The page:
'Over the last 2 years, Dimitri and I would find the time to sit and try to summarise our year so that we could glorify the successes of our year. But after the last few months I’ve had, the shine has worn off and I’m sitting here alone drowning my sorrows with a bottle of my organic gin.'
If this article had been written by the person I was 5 years ago, that’s how it would have started, continued and finished. The problem I have though, is that I feel myself heading back towards that version of myself. Going backwards isn't always bad, but that’s not who I am anymore. Glimmers of this previous persona were skulking in the shadows this year, the perfect example being, me making whiny comments that the world should all start being a little nicer to each other. Why on earth would I think that? Probably because all I wanted was for people to start being nicer to me. A perfectly acceptable trait and the stereotypical temper tantrum of children over the age of 21.
Being honest however, it’s relatively clear for people to see that 2018 wasn’t the best year. With some incredible highs that reached beyond the stars, it has had some pretty shocking lows that have been described as being similar to Dante’s seven circles of hell. But if it's that obvious, then simply some self-reflection is needed to ensure that sensible business decisions are made in the future? Well any reasonable business-minded idiot could tell you that. So for me the real question remains, how does Organic Wine Club learn and grow beyond this year?
To be blunt, I don’t think that it will. What I do know however is that Organic Wine Club is about both Dimitri and myself, as well as everything we’d hope to achieve through this in life. What I also believe is that in order for this patronage free beverage dispenser to learn and grow, is for us as individuals to do so first. That way when we're looking in the mirror, the smiling reflection looking back is our lives loves, hopes and dreams, which should be the truest reflection of our developed and learned personalities.
At the very top of this post, there’s a list of names that I’m sure you may have queried. Articles of gratitude generally contain them, but usually at the end after you’ve finished piling praise unceremoniously over yourself first. I don’t think I’m that developed to be emotional about this, but I’ve come to realise that by doing this it’s essentially devoid of the actual sentiment and is really just meaningless.
Why should you list them last? Not unlike all the King’s Horses and the King’s Men that put Humpty Dumpty together again, this list of names is a collection of exceptional individuals from every walk of life that have shared the joy and great achievements, but equally picked up the broken pieces of me from the floor over this year. Personally speaking, I think they are the very greatest people that walk this earth and I owe an incredible debt too them, where merely words will never be able to compensate for everything that they have all done in times of light and dark.
There is one name missing though, let me not forget my co-founder Dimitri. The very main reasons that Organic Wine Club is in existence today is due to his love and passion of wine, his re-affirmed belief in the philosophy of organic produce and his dedication to strive for a simpler, healthier and better world. So, without him Organic Wine Club wouldn’t be here in this form. More importantly however, with his unfortunate absence this year, this business wouldn’t be the child I love and carry around with me every minute of every day. The same child that’s permitted me, through triumph and crippling humiliation, to become better educated so that I could take flight and flourish as a result. When trying to take the good with the bad equally, I’d never have progressed and developed into who I am today. Honestly, I think I would probably still be the spoilt, finger-pointing fairy that I eluded to earlier. So, to Dimitri, thank you.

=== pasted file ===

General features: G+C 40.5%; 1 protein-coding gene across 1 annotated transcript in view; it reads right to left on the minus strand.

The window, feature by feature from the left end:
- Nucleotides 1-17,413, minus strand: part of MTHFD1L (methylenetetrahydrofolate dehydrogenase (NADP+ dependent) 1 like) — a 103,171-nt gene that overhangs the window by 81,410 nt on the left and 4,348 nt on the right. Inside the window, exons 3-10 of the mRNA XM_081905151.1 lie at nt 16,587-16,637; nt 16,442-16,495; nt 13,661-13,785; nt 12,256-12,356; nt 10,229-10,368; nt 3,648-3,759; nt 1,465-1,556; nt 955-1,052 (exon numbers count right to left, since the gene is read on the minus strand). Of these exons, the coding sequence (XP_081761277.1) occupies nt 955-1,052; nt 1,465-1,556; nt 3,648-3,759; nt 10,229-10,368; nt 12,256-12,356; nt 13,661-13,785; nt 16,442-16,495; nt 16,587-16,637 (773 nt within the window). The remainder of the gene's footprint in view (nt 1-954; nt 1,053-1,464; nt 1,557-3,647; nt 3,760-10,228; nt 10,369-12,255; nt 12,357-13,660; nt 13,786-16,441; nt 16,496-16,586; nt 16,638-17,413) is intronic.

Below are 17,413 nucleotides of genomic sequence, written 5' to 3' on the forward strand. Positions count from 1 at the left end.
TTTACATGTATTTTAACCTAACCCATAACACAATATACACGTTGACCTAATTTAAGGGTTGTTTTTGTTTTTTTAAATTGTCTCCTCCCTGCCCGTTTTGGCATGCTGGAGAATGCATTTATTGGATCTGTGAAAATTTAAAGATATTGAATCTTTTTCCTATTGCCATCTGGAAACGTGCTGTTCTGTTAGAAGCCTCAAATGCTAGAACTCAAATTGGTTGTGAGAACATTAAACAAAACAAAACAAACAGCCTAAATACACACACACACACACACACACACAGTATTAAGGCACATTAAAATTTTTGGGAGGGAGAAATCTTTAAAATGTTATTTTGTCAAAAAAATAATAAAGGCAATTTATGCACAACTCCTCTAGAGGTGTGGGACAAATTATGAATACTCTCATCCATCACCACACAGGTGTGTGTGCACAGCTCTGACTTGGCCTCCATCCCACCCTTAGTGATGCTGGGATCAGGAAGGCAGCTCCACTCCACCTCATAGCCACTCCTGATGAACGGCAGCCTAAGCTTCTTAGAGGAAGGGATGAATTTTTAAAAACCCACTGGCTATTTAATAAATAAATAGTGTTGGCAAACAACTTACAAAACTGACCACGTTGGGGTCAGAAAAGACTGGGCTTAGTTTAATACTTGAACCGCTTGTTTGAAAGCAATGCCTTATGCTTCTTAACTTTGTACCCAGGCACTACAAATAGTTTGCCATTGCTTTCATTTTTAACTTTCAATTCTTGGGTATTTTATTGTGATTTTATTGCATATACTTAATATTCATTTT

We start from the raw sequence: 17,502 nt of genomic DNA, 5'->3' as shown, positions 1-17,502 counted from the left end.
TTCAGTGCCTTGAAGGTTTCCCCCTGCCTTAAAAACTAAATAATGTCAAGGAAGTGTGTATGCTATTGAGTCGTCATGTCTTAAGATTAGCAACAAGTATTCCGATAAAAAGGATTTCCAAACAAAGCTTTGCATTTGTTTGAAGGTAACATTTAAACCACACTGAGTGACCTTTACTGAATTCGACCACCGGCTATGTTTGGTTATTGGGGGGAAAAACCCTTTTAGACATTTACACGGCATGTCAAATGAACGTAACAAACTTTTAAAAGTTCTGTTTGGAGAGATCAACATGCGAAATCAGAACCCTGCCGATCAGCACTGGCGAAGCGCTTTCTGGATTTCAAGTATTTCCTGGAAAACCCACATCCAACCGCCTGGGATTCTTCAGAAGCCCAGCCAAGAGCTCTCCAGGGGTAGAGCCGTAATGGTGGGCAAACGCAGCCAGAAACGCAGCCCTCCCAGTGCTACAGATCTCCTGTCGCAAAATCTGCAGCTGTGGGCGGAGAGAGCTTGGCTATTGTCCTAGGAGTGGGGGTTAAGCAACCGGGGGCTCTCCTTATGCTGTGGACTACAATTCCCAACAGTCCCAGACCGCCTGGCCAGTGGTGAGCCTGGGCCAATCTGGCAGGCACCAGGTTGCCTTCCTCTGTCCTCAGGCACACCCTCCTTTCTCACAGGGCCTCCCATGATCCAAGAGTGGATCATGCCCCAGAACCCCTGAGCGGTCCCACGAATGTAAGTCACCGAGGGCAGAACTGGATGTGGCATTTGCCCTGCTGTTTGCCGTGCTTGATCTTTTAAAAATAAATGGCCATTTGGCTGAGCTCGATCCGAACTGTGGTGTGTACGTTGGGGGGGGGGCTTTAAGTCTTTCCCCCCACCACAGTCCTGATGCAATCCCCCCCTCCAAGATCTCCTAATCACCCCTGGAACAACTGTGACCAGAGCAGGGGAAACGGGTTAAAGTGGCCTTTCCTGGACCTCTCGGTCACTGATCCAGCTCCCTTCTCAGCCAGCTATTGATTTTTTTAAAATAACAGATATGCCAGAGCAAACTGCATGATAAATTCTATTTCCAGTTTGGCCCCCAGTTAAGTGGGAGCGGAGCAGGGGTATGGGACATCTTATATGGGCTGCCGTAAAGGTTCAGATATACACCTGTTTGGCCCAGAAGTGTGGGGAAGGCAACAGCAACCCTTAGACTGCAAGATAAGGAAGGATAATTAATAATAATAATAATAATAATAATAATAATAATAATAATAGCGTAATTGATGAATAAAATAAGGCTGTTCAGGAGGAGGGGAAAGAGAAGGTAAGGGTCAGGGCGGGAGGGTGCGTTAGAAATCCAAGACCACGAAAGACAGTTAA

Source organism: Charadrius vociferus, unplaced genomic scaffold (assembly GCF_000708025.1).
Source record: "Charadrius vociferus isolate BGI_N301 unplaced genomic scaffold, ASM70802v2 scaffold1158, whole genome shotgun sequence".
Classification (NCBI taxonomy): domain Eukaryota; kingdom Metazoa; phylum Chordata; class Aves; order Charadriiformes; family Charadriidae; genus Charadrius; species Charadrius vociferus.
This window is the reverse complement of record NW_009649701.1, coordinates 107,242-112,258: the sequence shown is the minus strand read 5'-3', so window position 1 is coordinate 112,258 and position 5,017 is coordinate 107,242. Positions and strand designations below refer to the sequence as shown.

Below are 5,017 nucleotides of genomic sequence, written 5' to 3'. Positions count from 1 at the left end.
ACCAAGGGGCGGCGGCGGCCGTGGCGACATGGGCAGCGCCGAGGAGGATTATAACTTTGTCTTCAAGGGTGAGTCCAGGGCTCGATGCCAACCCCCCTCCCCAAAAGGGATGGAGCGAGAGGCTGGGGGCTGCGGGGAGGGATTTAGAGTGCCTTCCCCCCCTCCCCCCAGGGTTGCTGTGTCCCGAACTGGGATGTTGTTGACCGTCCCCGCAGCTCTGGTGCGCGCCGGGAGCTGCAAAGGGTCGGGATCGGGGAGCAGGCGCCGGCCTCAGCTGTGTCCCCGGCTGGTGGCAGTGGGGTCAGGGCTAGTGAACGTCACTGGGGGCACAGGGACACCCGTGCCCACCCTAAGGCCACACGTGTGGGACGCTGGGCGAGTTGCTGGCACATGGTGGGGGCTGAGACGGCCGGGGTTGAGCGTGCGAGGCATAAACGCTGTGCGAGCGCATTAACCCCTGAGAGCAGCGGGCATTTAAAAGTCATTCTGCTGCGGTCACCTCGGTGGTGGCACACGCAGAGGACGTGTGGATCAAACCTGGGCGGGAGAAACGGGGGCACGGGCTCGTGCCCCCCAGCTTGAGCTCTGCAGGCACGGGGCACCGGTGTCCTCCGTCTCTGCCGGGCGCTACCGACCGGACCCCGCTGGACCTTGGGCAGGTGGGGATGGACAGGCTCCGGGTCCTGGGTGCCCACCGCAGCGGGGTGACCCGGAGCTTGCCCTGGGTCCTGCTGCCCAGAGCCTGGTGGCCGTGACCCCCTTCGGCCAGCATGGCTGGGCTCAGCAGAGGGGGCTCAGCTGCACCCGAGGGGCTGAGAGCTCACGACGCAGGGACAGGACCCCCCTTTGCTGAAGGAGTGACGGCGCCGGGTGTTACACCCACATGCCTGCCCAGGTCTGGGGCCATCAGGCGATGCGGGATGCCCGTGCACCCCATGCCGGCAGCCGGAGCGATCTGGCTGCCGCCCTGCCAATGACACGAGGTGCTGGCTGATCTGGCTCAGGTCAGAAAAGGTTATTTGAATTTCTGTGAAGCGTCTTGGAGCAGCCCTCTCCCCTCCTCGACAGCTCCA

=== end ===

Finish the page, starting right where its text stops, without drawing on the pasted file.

In concluding, normally I’d try to offer some level of wit or something annoyingly catchy and memorable, but with this I’ve struggled to try and find the best way or the correct expression to summarise what 2018 has been. Whilst writing this article though I’ve realised that 2018 was the year that, after 32 arduous years, I finally became an actual grown up.
So to everyone that come to visit us this year at Organic Wine Club, customers & members purchasing or not, winegrowers and their exceptional produce, suppliers and their magnificent teams behind the scenes and to everyone that has come into our world, thank you for absolutely everything and we wish you the greatest happiness in 2019!
Alex, Dimitri & Lucky The Organic Rebels, Fighting Convention
Since then, it is rather easy to promote our vegan wine range as products that are produced with no use of animal-derived materials. The latter could be utilized in filtration, clarification and fining of a wine and used to be a rather traditional technique going back to Medieval times.
Yet of course the evolution goes on and we are now looking at re-evaluating our human practices and lifestyle. So it is not strange that veganism is on the rise, people are looking for more humane treatment of animals and that goes into many aspects of our life. It is turn for every wine drinker to be conscious of how their wines are produced.
We appreciate that when you first stumble upon a concept of vegan wine, it could sound a bit of a weird concept. Wine is made of grapes, isn’t it? Read our co-founder Alex’s post on vegan wines and how he perceived them from the start.
To sum up, yes, many wines are made using different products made from animal produce and they are therefore not suitable for vegans.
1 Vegan wine does not contain anything animal-derived